YA book review: Everything Leads To You by Nina LaCour
Overview: Emi has grown up in LA and, particularly, swept up in the business of Hollywood. Her dad is a professor of pop culture at UCLA and her brother got her internships throughout high school on film lots. The movies are her passion and soon to be her career. This is how Emi and her best friend Charlotte stumble into a massive Hollywood mystery when they discover a forgotten letter at an estate sale for one of Hollywoods most beloved old school actors. Part mystery, part coming of age in the bright lights of LA story, it's a quiet novel that's also impossible to put down. Overall: 4
Characters: 4 Emi is smart, driven, and well meaning. She doesn't seem to quite register the advantages she's been given from her family and connections with getting into the world of the movies, but she's sweet and genuine in a way you're hopeful she'll succeed as she tries to elevate her career. Her supportive family makes up her sense of community along with her best friend Charlotte, who's about to leave for college in Michigan, and her ex who works on the same film sets.
As Emi and Charlotte embark on solving the mystery of the letter's recipient, they meet Ava and Jamal who both also grew up in LA but had very different experiences. They all bond together and learn a lot from one another as their lives majorly change. While none of these characters are flashy or steal scenes, the beauty of the book comes from the subtle ways their relationships with each other shift, evolve, grow, mature, and congeal to create a sense of family in the end. The group proves we can be many different things to one another and all of these roles can become equally important.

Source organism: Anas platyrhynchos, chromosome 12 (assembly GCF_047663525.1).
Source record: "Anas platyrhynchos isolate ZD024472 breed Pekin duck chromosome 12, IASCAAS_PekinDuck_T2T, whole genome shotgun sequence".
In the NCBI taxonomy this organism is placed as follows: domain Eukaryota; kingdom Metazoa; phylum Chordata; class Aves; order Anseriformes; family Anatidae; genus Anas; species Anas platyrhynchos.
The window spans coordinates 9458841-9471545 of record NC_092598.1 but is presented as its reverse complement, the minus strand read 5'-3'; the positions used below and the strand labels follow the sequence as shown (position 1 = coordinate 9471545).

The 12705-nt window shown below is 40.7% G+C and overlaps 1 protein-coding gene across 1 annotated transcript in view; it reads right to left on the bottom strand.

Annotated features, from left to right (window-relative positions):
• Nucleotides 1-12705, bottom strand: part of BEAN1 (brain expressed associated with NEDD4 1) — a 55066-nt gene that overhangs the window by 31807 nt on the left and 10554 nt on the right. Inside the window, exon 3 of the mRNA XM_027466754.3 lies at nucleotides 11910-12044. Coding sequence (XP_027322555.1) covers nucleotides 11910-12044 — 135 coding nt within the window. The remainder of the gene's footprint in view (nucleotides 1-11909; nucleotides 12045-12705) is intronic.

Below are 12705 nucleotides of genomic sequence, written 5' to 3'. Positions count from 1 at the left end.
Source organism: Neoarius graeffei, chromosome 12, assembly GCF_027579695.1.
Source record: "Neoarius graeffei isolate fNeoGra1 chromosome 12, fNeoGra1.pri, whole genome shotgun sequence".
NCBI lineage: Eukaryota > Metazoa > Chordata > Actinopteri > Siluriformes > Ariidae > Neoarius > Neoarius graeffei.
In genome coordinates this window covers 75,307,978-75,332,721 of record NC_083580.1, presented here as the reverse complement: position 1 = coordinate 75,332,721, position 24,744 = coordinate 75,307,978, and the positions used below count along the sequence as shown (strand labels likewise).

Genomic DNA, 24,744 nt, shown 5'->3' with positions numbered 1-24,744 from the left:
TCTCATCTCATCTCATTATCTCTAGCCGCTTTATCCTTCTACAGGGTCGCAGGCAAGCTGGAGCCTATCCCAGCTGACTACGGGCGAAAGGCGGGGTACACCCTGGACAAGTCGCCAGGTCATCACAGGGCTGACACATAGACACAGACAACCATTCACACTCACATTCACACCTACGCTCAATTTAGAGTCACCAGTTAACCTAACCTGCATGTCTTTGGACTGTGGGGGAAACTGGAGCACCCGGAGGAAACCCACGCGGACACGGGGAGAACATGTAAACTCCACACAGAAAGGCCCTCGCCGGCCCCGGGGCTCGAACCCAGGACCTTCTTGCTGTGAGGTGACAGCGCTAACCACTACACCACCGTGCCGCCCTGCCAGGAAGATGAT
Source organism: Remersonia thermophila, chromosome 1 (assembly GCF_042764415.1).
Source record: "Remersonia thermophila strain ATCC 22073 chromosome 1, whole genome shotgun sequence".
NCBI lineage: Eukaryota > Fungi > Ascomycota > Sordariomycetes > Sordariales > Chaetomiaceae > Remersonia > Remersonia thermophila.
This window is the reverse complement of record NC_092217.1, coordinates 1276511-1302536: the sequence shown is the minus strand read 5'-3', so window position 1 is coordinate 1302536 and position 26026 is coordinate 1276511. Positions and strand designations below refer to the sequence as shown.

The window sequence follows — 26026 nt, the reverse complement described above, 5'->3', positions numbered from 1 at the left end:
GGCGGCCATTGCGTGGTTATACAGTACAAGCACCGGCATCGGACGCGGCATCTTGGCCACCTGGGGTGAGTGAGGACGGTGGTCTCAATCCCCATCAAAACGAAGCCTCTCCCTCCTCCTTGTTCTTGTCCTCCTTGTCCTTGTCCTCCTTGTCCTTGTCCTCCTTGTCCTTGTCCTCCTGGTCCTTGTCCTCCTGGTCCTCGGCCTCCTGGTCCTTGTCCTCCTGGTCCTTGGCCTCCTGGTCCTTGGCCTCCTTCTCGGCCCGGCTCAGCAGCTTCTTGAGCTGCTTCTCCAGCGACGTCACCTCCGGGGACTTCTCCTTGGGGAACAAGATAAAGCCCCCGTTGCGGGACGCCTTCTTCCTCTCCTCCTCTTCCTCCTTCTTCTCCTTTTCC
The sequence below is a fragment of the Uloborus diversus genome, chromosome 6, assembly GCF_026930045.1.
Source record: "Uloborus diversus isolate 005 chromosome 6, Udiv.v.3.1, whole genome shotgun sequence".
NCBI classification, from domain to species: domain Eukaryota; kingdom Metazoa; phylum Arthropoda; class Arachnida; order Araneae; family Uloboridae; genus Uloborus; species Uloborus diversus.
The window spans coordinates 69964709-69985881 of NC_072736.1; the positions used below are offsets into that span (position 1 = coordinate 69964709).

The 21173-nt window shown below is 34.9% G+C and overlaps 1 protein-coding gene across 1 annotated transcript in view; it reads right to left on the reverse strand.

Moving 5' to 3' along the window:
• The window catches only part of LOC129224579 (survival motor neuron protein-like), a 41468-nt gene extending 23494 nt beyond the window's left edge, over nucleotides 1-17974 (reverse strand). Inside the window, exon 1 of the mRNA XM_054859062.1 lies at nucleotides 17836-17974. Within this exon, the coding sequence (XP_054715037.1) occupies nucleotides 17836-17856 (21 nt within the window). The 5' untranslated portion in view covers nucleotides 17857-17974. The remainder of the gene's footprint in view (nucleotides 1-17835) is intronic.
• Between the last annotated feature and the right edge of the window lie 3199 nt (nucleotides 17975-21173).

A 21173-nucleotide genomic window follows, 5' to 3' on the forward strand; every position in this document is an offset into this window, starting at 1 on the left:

Plot: 4 There's more plot here than in your average Nina LaCour book as the friend duo sets off to return a letter from a Hollywood star to an unknown recipient and are sent on a chase around the city to unearth the details needed to get the letter into the right hands. On top of that, Emi gets her first big career break as a production designer on a small film and has to work hard to fulfill all her pre-production duties at the same time. This gives the book a structure and a sense of pace and urgency that her trademark quieter, subtler moments unfold within and in between. It's engaging and kept me coming back to the book to discover where the next twist would lead without it overpowering the heart of the story. Also, there's an incredible amount of detail about working in movies and what goes into that art form that's fascinating to experience through the lens of the book.
Writing: 4 Nina LaCour's books always promise fascinating writing and that's just as true for her older books as it is for the newer ones that have gained increasing recognition over the years. I'd say, of all her books I've read (which I'm still working through the entire catalogue), this one is most similar to her first adult novel Yerba Buena, probably because this book is as deeply entwined with Los Angeles as the other, which is very cool to read while I live here. If you are a fan of her work for adults, I'd recommend this one even though it's YA. It's technically a book for teens, a coming of age quest, but it has major cross over appeal and focuses on characters after high school operating as adults.
Note: I'm obsessed with how the publisher has updated all of LaCour's back catalogue with new cover illustrations by Adams Carvahlo who created the stunning cover of We Are Okay. It's cool to see them stylistically match, but they're also all just so beautiful it makes me want to buy a full set of her books.
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